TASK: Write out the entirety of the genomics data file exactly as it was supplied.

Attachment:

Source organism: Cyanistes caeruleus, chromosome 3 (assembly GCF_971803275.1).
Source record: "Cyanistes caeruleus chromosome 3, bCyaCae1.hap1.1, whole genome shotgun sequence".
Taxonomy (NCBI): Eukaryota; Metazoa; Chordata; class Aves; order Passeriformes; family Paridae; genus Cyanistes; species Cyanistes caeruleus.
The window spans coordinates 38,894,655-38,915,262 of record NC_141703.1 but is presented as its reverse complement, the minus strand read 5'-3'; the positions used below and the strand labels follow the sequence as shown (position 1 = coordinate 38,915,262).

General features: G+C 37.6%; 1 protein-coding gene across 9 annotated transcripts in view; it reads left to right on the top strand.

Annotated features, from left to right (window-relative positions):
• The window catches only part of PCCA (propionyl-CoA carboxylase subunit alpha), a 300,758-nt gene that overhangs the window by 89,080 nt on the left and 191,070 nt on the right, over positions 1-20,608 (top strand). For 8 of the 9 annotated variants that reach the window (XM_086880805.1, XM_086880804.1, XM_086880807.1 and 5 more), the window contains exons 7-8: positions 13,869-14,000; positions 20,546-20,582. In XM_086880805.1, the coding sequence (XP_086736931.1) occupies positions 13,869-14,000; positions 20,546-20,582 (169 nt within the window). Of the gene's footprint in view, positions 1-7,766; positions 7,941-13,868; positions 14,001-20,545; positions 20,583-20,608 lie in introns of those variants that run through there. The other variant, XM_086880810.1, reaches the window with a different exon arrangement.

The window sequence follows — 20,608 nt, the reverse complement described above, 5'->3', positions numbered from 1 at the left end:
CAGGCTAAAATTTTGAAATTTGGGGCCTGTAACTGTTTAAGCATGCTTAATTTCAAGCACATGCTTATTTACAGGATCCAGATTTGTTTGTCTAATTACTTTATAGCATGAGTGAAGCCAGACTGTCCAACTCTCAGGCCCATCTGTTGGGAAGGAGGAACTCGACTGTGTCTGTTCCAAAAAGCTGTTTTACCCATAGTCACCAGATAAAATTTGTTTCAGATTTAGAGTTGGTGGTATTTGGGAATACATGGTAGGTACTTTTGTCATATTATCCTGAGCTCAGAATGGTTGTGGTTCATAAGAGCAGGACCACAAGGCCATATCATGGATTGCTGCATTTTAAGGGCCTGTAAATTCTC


Source organism: Cyanistes caeruleus, chromosome 3 (assembly GCF_971803275.1).
Source record: "Cyanistes caeruleus chromosome 3, bCyaCae1.hap1.1, whole genome shotgun sequence".
Taxonomy (NCBI): Eukaryota; Metazoa; Chordata; class Aves; order Passeriformes; family Paridae; genus Cyanistes; species Cyanistes caeruleus.
The window spans coordinates 38,894,655-38,915,262 of record NC_141703.1 but is presented as its reverse complement, the minus strand read 5'-3'; the positions used below and the strand labels follow the sequence as shown (position 1 = coordinate 38,915,262).

General features: G+C 37.6%; 1 protein-coding gene across 9 annotated transcripts in view; it reads left to right on the top strand.

Annotated features, from left to right (window-relative positions):
• The window catches only part of PCCA (propionyl-CoA carboxylase subunit alpha), a 300,758-nt gene that overhangs the window by 89,080 nt on the left and 191,070 nt on the right, over positions 1-20,608 (top strand). For 8 of the 9 annotated variants that reach the window (XM_086880805.1, XM_086880804.1, XM_086880807.1 and 5 more), the window contains exons 7-8: positions 13,869-14,000; positions 20,546-20,582. In XM_086880805.1, the coding sequence (XP_086736931.1) occupies positions 13,869-14,000; positions 20,546-20,582 (169 nt within the window). Of the gene's footprint in view, positions 1-7,766; positions 7,941-13,868; positions 14,001-20,545; positions 20,583-20,608 lie in introns of those variants that run through there. The other variant, XM_086880810.1, reaches the window with a different exon arrangement.

The window sequence follows — 20,608 nt, the reverse complement described above, 5'->3', positions numbered from 1 at the left end:
CAGGCTAAAATTTTGAAATTTGGGGCCTGTAACTGTTTAAGCATGCTTAATTTCAAGCACATGCTTATTTACAGGATCCAGATTTGTTTGTCTAATTACTTTATAGCATGAGTGAAGCCAGACTGTCCAACTCTCAGGCCCATCTGTTGGGAAGGAGGAACTCGACTGTGTCTGTTCCAAAAAGCTGTTTTACCCATAGTCACCAGATAAAATTTGTTTCAGATTTAGAGTTGGTGGTATTTGGGAATACATGGTAGGTACTTTTGTCATATTATCCTGAGCTCAGAATGGTTGTGGTTCATAAGAGCAGGACCACAAGGCCATATCATGGATTGCTGCATTTTAAGGGCCTGTAAATTCTC